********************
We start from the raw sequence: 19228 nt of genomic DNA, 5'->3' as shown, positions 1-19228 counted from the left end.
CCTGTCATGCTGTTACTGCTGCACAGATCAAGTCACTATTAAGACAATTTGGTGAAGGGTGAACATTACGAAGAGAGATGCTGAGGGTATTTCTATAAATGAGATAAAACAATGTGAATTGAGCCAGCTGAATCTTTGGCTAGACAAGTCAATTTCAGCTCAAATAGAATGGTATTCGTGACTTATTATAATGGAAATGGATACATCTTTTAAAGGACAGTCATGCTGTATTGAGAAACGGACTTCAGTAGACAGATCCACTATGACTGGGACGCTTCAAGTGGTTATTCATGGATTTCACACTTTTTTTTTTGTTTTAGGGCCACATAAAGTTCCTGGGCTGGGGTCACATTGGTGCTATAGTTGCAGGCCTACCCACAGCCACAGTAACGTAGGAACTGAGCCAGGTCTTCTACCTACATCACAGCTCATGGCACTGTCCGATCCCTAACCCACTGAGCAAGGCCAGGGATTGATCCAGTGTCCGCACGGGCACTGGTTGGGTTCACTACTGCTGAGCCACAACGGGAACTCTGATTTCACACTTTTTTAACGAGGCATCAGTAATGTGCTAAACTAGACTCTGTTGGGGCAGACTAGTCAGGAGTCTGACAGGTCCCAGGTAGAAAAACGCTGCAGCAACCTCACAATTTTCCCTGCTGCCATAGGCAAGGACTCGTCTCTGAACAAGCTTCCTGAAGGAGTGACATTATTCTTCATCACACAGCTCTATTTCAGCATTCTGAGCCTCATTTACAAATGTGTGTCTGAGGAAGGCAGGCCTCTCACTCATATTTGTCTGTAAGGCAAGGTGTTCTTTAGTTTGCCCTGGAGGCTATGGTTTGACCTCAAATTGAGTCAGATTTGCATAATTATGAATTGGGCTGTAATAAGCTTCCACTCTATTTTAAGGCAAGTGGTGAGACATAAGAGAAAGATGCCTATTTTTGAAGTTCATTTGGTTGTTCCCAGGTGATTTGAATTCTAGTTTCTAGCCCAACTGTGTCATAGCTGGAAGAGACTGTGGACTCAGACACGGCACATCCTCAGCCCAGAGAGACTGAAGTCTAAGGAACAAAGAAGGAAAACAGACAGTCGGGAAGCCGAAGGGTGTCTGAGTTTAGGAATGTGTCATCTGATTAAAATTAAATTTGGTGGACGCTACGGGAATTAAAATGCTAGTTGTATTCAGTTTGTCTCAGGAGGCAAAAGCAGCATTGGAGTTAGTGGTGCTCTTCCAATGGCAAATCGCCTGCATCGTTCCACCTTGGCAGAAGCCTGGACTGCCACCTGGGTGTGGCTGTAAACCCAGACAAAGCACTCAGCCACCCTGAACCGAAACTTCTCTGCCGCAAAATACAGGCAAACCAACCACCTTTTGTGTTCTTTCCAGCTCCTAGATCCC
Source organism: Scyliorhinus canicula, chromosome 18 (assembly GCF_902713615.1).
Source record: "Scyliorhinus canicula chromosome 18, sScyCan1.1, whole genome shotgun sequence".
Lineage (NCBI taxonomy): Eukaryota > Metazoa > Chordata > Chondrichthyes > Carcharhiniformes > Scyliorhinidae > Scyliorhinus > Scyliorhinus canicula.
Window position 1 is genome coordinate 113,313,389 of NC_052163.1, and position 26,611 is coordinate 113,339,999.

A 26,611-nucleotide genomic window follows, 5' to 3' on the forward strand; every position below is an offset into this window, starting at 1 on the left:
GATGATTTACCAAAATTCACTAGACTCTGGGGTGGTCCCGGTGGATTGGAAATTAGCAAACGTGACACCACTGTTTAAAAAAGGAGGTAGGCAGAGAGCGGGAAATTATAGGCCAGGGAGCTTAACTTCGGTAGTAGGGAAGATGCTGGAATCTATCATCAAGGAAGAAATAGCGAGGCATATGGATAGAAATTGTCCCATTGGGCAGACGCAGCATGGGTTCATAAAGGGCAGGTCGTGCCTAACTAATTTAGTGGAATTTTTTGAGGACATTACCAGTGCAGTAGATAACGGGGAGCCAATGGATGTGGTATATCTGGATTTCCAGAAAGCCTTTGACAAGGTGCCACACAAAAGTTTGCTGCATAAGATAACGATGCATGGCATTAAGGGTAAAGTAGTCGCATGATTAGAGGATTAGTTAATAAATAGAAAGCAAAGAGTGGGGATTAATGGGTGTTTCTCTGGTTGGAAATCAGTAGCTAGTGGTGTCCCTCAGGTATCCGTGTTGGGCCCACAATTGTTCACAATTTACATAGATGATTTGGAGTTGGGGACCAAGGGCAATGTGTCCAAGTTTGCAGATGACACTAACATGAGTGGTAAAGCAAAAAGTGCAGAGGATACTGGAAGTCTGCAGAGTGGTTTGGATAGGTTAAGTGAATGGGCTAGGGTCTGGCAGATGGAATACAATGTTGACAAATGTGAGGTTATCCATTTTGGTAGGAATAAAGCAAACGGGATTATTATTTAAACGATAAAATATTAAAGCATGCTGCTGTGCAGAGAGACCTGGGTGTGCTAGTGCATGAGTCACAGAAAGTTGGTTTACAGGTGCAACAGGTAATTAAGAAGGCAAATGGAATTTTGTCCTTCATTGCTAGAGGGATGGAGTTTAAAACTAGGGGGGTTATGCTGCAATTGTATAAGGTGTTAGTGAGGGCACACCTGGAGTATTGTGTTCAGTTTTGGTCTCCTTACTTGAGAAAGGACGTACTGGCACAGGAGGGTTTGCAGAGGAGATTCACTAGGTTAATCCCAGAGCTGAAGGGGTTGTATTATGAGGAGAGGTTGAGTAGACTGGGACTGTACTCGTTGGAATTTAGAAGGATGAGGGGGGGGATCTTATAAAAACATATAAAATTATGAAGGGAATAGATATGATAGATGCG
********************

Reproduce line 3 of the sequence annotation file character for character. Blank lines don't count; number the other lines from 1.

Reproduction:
Source organism: Scyliorhinus canicula, chromosome 18 (assembly GCF_902713615.1).